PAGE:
Like buying into the newest ‘coin’ or asset class in the market…
Can lead you to follow suit.
While following the crowd can have its benefits…
There are a few dangers to look out for.
Social proof in investing contributes to volatile asset prices.
These trigger market booms and busts.
Just a quick look back at Bitcoin and you’ll see what I mean.
Everyone jumped on the bandwagon and it boomed…
Shooting prices exponentially higher than their intrinsic value.
At the beginning of 2018 there was a 70% decline…
Causing major panic and selloff…
Only to stabilise a few months later.
When it comes to investing, it’s best not to follow trends.
Instead, opt for long-term diversified portfolios that will minimise risk.
And safeguard you during ups and downs in the market.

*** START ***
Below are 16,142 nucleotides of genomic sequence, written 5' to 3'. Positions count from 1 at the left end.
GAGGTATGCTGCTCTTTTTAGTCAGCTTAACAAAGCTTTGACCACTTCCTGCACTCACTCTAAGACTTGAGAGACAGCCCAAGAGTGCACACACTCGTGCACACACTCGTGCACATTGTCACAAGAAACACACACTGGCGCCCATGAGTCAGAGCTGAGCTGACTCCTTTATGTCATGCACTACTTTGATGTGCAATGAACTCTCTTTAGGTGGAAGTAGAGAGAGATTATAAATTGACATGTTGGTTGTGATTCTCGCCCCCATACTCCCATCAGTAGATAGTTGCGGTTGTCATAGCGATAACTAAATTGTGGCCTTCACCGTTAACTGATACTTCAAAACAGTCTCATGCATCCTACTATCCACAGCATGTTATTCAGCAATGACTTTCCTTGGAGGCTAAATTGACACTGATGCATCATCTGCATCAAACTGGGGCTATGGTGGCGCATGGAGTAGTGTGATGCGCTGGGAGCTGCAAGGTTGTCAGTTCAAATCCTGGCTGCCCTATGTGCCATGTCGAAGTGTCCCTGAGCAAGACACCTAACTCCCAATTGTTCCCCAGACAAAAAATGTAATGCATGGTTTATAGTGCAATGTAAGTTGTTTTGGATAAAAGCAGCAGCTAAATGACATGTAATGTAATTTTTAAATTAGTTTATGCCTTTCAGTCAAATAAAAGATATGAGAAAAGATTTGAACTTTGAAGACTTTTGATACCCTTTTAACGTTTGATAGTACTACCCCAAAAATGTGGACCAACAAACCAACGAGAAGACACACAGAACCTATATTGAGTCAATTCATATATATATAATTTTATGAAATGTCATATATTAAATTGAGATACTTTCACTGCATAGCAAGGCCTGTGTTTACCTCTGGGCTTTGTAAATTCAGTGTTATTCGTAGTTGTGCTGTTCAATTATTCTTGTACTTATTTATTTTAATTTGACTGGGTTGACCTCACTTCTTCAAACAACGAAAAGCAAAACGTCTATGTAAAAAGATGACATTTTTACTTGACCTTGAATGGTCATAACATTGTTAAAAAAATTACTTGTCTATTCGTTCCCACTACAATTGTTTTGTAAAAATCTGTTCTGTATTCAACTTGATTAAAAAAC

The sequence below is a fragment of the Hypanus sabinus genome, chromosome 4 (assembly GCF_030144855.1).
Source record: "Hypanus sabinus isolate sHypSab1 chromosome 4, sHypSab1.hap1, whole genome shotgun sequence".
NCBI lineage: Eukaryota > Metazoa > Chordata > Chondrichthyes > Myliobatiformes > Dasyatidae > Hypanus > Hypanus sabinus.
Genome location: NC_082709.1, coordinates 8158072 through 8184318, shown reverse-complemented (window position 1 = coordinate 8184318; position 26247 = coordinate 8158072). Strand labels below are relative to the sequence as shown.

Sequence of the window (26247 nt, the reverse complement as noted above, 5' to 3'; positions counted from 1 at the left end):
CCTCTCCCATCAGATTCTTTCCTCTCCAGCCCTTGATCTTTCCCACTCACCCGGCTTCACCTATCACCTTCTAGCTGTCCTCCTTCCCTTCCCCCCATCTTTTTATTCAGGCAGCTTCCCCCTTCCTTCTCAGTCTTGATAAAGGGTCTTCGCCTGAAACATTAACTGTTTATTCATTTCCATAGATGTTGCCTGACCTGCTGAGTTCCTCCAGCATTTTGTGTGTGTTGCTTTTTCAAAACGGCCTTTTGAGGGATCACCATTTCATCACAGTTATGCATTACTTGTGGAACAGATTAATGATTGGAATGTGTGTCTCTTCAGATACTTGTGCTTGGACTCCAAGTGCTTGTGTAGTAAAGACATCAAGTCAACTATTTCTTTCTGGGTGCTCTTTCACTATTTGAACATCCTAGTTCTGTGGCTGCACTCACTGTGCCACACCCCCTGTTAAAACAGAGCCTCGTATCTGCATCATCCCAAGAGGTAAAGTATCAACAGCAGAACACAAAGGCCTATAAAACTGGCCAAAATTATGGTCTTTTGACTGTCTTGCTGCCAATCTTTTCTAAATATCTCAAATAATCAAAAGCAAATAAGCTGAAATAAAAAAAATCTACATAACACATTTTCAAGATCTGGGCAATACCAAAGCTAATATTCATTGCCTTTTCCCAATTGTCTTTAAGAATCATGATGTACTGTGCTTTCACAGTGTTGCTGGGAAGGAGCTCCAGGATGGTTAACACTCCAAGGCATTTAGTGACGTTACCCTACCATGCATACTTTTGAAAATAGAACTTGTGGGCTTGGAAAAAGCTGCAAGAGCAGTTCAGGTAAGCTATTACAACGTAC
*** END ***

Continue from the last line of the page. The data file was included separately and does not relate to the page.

When someone does you a favour, do you feel the need to repay them?
This is reciprocity bias.
It may be the most difficult of the 6 principles of influence to ignore.
It feels unnatural to not help someone that’s helped you.
However, financial tricksters can use this bias to get you to buy their products.
Without any concern for your goals and financial responsibilities.
A game of golf at a prestigious club…
Dinner and drinks at an impressive restaurant…
A free gift when you provide referrals.
All of these may encourage a need to return the favour.
It’s important to not be misled by supposed acts of kindness.
A free round of golf won’t make up for your losses if you make the wrong financial decision.
People would rather do business with those they like.